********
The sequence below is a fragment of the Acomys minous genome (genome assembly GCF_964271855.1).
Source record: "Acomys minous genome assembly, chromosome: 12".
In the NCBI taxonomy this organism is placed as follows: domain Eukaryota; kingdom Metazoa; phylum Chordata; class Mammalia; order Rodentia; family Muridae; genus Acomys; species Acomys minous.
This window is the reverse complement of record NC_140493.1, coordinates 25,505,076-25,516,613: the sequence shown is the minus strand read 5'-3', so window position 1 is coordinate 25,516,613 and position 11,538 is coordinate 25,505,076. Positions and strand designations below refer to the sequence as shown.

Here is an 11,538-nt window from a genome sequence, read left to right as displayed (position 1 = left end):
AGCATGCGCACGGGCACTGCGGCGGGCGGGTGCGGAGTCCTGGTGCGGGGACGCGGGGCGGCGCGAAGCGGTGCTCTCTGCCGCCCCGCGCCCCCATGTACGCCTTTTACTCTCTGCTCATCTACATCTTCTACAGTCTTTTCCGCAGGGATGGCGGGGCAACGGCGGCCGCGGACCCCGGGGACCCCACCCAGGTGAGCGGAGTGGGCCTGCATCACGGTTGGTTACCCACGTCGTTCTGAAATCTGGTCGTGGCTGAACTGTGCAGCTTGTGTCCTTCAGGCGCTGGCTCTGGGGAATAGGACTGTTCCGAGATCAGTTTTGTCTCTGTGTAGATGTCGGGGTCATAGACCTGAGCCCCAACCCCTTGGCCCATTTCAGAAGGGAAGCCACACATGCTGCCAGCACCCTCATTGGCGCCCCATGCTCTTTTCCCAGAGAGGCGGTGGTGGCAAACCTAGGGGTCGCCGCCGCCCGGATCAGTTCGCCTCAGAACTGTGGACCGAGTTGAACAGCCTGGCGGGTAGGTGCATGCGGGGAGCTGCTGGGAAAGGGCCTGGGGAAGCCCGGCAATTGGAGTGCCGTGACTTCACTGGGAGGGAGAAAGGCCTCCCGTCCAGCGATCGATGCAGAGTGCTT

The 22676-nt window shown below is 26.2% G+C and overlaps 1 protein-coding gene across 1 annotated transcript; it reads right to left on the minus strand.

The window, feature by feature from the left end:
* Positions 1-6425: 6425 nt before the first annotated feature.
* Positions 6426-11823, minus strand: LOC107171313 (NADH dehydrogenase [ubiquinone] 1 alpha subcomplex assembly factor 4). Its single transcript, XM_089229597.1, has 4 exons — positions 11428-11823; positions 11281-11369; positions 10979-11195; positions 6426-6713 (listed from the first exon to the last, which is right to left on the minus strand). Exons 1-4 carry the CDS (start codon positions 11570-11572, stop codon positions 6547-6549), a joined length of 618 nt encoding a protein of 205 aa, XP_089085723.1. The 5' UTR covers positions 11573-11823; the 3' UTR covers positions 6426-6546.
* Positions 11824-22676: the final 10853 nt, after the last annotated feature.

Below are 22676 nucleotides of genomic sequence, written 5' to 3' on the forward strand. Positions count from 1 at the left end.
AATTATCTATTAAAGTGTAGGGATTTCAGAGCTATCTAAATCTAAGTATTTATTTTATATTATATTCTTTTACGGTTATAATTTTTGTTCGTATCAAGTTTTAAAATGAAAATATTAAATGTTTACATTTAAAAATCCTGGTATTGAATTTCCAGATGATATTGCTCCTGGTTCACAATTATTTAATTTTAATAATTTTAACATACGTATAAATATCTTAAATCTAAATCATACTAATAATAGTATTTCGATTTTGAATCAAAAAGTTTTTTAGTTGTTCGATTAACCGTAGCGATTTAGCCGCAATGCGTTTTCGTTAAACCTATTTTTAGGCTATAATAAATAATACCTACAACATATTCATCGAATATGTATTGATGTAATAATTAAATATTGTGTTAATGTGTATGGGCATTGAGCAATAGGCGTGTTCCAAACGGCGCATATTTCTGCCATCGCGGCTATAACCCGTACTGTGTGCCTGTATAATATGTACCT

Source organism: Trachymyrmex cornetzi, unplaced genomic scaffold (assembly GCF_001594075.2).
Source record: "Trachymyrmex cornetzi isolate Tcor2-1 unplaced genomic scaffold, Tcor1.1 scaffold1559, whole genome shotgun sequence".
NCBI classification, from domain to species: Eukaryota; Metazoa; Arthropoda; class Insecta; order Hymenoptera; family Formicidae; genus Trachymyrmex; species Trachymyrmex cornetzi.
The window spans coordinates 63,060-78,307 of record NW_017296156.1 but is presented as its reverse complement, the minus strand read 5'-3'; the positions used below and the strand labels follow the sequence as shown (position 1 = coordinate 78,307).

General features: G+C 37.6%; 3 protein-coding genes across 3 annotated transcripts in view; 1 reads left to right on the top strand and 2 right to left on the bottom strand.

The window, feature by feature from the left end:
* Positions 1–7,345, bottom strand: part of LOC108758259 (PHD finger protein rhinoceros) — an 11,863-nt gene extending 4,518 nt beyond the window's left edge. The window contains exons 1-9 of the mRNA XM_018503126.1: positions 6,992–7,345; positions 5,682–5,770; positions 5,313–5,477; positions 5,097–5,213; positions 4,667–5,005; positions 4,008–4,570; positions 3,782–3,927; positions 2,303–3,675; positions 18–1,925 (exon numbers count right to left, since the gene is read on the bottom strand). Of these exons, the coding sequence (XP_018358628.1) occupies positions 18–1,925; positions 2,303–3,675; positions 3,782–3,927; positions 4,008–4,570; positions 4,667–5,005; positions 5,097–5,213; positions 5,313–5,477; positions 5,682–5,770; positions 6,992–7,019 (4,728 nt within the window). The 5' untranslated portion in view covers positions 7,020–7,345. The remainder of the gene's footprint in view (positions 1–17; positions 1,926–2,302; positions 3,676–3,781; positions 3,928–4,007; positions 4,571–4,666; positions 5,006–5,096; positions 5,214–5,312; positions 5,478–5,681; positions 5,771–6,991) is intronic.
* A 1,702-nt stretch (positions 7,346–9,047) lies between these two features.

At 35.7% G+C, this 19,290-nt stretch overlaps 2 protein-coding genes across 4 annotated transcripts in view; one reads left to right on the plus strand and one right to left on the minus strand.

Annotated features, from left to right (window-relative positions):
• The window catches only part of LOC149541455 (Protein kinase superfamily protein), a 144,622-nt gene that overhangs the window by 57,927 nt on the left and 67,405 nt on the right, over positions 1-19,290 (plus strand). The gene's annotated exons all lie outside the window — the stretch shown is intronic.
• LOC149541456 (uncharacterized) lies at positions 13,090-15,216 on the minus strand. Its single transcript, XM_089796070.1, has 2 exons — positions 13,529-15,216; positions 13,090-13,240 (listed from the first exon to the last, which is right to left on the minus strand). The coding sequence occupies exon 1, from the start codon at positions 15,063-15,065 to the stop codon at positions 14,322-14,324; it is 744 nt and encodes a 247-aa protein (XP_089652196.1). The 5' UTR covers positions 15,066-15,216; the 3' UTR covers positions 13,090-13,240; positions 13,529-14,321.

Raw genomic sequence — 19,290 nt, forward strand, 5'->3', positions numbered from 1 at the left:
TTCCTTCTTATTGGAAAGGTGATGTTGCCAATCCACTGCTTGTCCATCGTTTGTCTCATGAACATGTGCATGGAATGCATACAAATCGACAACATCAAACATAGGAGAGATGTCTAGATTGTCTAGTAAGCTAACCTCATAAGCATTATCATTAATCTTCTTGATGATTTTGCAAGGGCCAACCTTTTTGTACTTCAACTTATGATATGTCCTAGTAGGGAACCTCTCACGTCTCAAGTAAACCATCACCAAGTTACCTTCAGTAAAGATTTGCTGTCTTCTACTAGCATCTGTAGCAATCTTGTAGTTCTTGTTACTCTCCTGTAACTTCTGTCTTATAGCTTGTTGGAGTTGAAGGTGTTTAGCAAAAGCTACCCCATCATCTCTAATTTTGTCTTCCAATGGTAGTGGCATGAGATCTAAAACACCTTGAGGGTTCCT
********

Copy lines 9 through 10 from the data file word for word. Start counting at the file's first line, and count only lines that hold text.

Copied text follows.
* Positions 1-6425: 6425 nt before the first annotated feature.
* Positions 6426-11823, minus strand: LOC107171313 (NADH dehydrogenase [ubiquinone] 1 alpha subcomplex assembly factor 4). Its single transcript, XM_089229597.1, has 4 exons — positions 11428-11823; positions 11281-11369; positions 10979-11195; positions 6426-6713 (listed from the first exon to the last, which is right to left on the minus strand). Exons 1-4 carry the CDS (start codon positions 11570-11572, stop codon positions 6547-6549), a joined length of 618 nt encoding a protein of 205 aa, XP_089085723.1. The 5' UTR covers positions 11573-11823; the 3' UTR covers positions 6426-6546.